But by 10:12 A.M. I know pretty much what has happened in New York and Washington to the people, the towers, and the Pentagon (or to the country’s money and its gun). From where I stand on the street, listening to a frustratingly insufficient, tinny radio, I turn back to my original path toward the Wisconsin classics department. I go a few steps, then pause and return to the radio. A few moments more and I walk away again, only to go back to the radio. A few moments more and I repeat my departure and return. Turn and turn and turn about. I go nowhere. There is a Greek word for such behavior, this indecision, and for inaction arising from inefficiency of motion. It is stasis. Do you know it? Lately it has settled into my head like a swarm of bees.

The Oxford English Dictionary defines “stasis” as “a stagnation or stoppage of the circulation of any of the fluids of the body, esp. of the blood in some part of the blood-vessels.” The word means paralysis and lack of motion. But the original Greek contains a secret that this OED entry does not tell. In Greek, “stasis” also carried the more common meaning of “civil war.” Stasis meant not only paralysis but also total conflict, chaos, and confusion. How can the same word have such seemingly disjunctive definitions, meaning motionlessness on the one hand and an excess of motion on the other? Well, the Greeks knew that in a city-state when civil war was at its height, with two parties evenly matched, standing off against one another, the result is not that everything happens but that nothing happens; the very possibility of action is undone by extensive conflict.

Stasis comes to mean stagnation, inaction, and paralysis because it refers to the confusion and battling that undo the human ability to analyze, judge, and act. Plato was the philosopher who first applied this idea to the human psyche. In the Republic he argues that when our desires, our anger, and our reason are in conflict, we fall into such a state of confusion that action is impossible. He called this confusion “civil war” in the soul. Turning and returning and turning back again, my mind not working, I had fallen into stasis.

At least, I wasn’t alone. You will remember, as I do, that in the first two days of the television, radio, and newspaper coverage of that Tuesday’s events, countless people kept using the same limited vocabulary to describe their feelings: events were “unbelievable,” “incredible,” and “mind-numbing.” One woman described herself as in a state of utter incomprehension. Everywhere people were saying that they found themselves unable to think. Minds were paralyzed, action brought to a standstill. Our inability to articulate anything beyond that was staggering. Over and over, the testimony was of stasis, or paralysis.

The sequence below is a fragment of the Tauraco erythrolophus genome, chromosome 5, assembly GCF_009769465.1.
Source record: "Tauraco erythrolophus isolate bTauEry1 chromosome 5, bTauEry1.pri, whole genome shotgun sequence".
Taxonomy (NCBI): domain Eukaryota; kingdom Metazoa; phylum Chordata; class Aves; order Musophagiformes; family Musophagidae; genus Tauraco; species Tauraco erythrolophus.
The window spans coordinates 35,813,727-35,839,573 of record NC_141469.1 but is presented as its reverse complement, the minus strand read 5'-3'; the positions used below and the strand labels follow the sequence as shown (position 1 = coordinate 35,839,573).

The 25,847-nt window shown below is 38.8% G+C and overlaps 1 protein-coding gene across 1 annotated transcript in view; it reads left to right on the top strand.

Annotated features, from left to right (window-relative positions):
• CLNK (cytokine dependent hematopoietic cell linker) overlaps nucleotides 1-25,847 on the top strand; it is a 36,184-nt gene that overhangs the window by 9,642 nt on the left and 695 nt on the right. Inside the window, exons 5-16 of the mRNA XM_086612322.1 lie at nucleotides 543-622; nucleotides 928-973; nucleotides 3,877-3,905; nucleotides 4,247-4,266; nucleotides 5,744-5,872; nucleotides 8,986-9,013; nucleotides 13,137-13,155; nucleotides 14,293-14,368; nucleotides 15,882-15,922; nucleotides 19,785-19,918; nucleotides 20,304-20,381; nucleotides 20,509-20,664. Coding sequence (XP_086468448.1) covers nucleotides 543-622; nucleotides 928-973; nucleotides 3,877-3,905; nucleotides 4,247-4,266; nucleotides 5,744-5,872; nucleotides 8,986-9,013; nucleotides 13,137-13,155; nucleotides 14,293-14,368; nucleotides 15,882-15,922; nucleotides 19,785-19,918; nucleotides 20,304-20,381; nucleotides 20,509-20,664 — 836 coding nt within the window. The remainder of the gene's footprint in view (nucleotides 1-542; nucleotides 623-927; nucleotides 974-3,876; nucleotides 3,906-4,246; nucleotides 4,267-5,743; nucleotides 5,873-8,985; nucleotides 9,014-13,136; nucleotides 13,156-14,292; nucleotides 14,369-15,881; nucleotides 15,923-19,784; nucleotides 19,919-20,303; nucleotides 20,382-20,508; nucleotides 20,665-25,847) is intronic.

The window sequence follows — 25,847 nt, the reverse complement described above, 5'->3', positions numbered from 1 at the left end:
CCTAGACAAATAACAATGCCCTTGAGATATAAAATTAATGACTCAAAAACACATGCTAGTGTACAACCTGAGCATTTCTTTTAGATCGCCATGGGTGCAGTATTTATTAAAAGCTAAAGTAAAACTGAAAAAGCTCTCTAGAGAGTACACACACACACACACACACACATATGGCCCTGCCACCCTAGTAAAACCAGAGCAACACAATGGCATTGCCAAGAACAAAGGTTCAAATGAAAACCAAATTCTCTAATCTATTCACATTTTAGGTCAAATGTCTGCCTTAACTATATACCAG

As I walked away from the radio that morning to meet my Madison host and my former teacher, I believed I could not talk to the Thucydides class. A bright still pool had settled in my head; I had nothing to say. Sensibly, though, the University had decided to stay open to keep people from panicking, and my mentor, though visibly shaken, rose to the occasion. “If we really believe,” he said, “that studying these old books is of any use, then now is surely the time to test that proposition. And if there is a book with which to test the proposition, it is surely Thucydides’ History of the Peloponnesian War. After all, it’s mostly about what happens to democracies in times of crisis.” Thucydides’ history is a dense, tangled, and difficult account of the war between ancient and democratic Athens and its highly militarized enemy Sparta. “And yes,” I thought, “it is about what happens to democracy in times of crisis.” I sat up.

The story of the Peloponnesian War may already be familiar to you. It begins with the early history of Athens itself. The transformation to democracy got underway in roughly 590 B.C.E. when the legislator Solon decreed that Athenians could no longer be sold into slavery to pay off their debts; that assured a free citizenry. Roughly eighty years, or three generations later, in 508 and 507 B.C.E., a quick and populist revolution finally democratized the city for good. Afterward the city was run almost entirely by citizens assigned to key offices through a lottery system; most citizens would have held office sometime or other.